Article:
Toward Trustworthy Adjustable Autonomy in KAoS

  • Jeffrey M. Bradshaw
  • Hyuckchul Jung
  • Shri Kulkarni
  • Matthew Johnson
  • Paul Feltovich
  • James Allen
  • Larry Bunch
  • Nathanael Chambers
  • Lucian Galescu
  • Renia Jeffers
  • Niranjan Suri
  • William Taysom
  • Andrzej Uszok
Conference paper
Part of the Lecture Notes in Computer Science book series (LNCS, volume 3577)


Trust is arguably the most crucial aspect of agent acceptability. At its simplest level, it can be characterized in terms of judgments that people make concerning three factors: an agent’s competence, its benevolence, and the degree to which it can be rapidly and reliably brought into compliance when things go wrong. Adjustable autonomy consists of the ability to dynamically impose and modify constraints that affect the range of actions that the human-agent team can successfully perform, consistently allowing the highest degrees of useful autonomy while maintaining an acceptable level of trust. Many aspects of adjustable autonomy can be addressed through policy. Policies are a means to dynamically regulate the behavior of system components without changing code or requiring the cooperation of the components being governed. By changing policies, a system can be adjusted to accommodate variations in externally imposed constraints and environmental conditions. In this paper we describe some important dimensions relating to autonomy and give examples of how these dimensions might be adjusted in order to enhance performance of human-agent teams. We introduce Kaa (KAoS adjustable autonomy) and provide a brief comparison with two other implementations of adjustable autonomy concepts.


Computational Autonomy Influence Diagram Authorization Policy Negative Authorization Unmanned System 
These keywords were added by machine and not by the authors. This process is experimental and the keywords may be updated as the learning algorithm improves.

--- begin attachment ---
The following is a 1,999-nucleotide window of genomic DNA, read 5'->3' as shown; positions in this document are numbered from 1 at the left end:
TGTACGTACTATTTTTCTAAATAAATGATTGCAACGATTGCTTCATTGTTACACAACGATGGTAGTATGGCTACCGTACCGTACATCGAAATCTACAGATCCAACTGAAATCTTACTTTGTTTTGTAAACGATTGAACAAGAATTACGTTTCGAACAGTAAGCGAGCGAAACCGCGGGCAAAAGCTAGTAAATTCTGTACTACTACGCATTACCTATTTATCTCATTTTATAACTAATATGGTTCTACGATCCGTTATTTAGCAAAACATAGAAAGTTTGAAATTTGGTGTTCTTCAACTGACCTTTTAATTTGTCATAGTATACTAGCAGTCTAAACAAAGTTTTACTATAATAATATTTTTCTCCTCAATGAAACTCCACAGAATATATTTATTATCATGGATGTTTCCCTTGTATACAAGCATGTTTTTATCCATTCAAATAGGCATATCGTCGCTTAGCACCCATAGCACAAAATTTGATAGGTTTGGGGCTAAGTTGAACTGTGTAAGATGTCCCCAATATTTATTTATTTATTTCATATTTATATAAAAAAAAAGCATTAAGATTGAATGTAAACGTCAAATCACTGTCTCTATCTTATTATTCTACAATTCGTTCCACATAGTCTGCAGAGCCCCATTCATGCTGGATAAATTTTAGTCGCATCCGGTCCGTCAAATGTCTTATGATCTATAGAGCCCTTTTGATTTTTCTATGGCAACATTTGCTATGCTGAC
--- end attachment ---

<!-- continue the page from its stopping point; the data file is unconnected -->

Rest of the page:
Unable to display preview. Download preview PDF.

Unable to display preview. Download preview PDF.


  1. 1.
    Acquisti, A., Sierhuis, M., Clancey, W.J., Bradshaw, J.M.: Agent-based modeling of collaboration and work practices onboard the International Space Station. In: Proceedings of the Eleventh Conference on Computer-Generated Forces and Behavior Representation, Orlando, FL (2002)Google Scholar
  2. 2.
    Allen, J.F., Byron, D.K., Dzikovska, M., Ferguson, G., Galescu, L., Stent, A.: Towards conversational human-computer interaction. AI Magazine 22(4), 27–35 (2001)Google Scholar
  3. 3.
    Barwise, J., Perry, J.: Situations and Attitudes. MIT Press, Cambridge (1983)zbMATHGoogle Scholar
  4. 4.
    Boella, G.: Obligations and cooperation: Two sides of social rationality. In: Hexmoor, H., Castelfranchi, C., Falcone, R. (eds.) Agent Autonomy, pp. 57–78. Kluwer, Dordrecht (2002)Google Scholar
  5. 5.
    Bradshaw, J.M., Acquisti, A., Allen, J., Breedy, M.R., Bunch, L., Chambers, N., Feltovich, P., Galescu, L., Goodrich, M.A., Jeffers, R., Johnson, M., Jung, H., Lott, J., Olsen Jr., D.R., Sierhuis, M., Suri, N., Taysom, W., Tonti, G., Uszok, A.: Teamwork-centered autonomy for extended human-agent interaction in space applications. In: AAAI 2004 Spring Symposium. Stanford University, AAAI Press, Menlo Park (2004)Google Scholar
  6. 6.
    Bradshaw, J.M., Beautement, P., Breedy, M.R., Bunch, L., Drakunov, S.V., Feltovich, P.J., Hoffman, R.R., Jeffers, R., Johnson, M., Kulkarni, S., Lott, J., Raj, A., Suri, N., Uszok, A.: Making agents acceptable to people. In: Zhong, N., Liu, J. (eds.) Intelligent Technologies for Information Analysis: Advances in Agents, Data Mining, and Statistical Learning, pp. 361–400. Springer, Berlin (2004)CrossRefGoogle Scholar
  7. 7.
    Bradshaw, J.M., Boose, J.H.: Decision analysis techniques for knowledge acquisition: Combining information and preferences using Aquinas and Axotl. International Journal of Man-Machine Studies 32(2), 121–186 (1990)CrossRefGoogle Scholar
  8. 8.
    Bradshaw, J.M., Covington, S.P., Russo, P.J., Boose, J.H.: Knowledge acquisition for intelligent decision systems: integrating Aquinas and Axotl in DDUCKS. In: Henrion, M., Shachter, R., Kanal, L.N., Lemmer, J. (eds.) Uncertainty in Artificial Intelligence, pp. 255–270. Elsevier, Amsterdam (1990)CrossRefGoogle Scholar
  9. 9.
    Bradshaw, J.M., Feltovich, P., Jung, H., Kulkarni, S., Taysom, W., Uszok, A.: Dimensions of adjustable autonomy and mixed-initiative interaction. In: Nickles, M., Rovatsos, M., Weiss, G. (eds.) AUTONOMY 2003. LNCS (LNAI), vol. 2969, pp. 17–39. Springer, Heidelberg (2004)CrossRefGoogle Scholar
  10. 10.
    Bradshaw, J.M., Feltovich, P.J., Jung, H., Kulkarni, S., Allen, J., Bunch, L., Chambers, N., Galescu, L., Jeffers, R., Johnson, M., Sierhuis, M., Taysom, W., Uszok, A., Van Hoof, R.: Policy-based coordination in joint human-agent activity. In: Proceedings of the IEEE International Conference on Systems, Man, and Cybernetics, The Hague, Netherlands (2004)Google Scholar
  11. 11.
    Bradshaw, J.M., Greaves, M., Holmback, H., Jansen, W., Karygiannis, T., Silverman, B., Suri, N., Wong, A.: Agents for the masses: Is it possible to make development of sophisticated agents simple enough to be practical? IEEE Intelligent Systems (March-April), 53–63 (1999)Google Scholar
  12. 12.